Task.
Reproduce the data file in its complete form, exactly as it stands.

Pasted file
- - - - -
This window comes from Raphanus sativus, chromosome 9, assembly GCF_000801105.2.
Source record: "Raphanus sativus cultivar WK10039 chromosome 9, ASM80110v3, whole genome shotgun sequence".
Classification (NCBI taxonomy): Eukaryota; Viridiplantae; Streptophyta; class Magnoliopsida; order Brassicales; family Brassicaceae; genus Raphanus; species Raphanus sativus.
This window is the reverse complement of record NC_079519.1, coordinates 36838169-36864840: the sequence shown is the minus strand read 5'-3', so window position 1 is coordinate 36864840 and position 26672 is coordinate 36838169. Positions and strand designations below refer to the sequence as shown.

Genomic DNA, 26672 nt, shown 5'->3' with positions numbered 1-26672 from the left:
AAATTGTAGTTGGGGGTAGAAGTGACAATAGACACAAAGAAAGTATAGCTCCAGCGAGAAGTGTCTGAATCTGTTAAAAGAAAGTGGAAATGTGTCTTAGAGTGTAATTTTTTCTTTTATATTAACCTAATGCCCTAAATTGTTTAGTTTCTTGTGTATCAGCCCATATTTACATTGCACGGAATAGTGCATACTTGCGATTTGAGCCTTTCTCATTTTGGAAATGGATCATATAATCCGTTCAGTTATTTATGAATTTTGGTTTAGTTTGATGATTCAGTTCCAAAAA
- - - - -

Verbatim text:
This window comes from Raphanus sativus, chromosome 9, assembly GCF_000801105.2.
Source record: "Raphanus sativus cultivar WK10039 chromosome 9, ASM80110v3, whole genome shotgun sequence".
Classification (NCBI taxonomy): Eukaryota; Viridiplantae; Streptophyta; class Magnoliopsida; order Brassicales; family Brassicaceae; genus Raphanus; species Raphanus sativus.
This window is the reverse complement of record NC_079519.1, coordinates 36838169-36864840: the sequence shown is the minus strand read 5'-3', so window position 1 is coordinate 36864840 and position 26672 is coordinate 36838169. Positions and strand designations below refer to the sequence as shown.

Genomic DNA, 26672 nt, shown 5'->3' with positions numbered 1-26672 from the left:
AAATTGTAGTTGGGGGTAGAAGTGACAATAGACACAAAGAAAGTATAGCTCCAGCGAGAAGTGTCTGAATCTGTTAAAAGAAAGTGGAAATGTGTCTTAGAGTGTAATTTTTTCTTTTATATTAACCTAATGCCCTAAATTGTTTAGTTTCTTGTGTATCAGCCCATATTTACATTGCACGGAATAGTGCATACTTGCGATTTGAGCCTTTCTCATTTTGGAAATGGATCATATAATCCGTTCAGTTATTTATGAATTTTGGTTTAGTTTGATGATTCAGTTCCAAAAA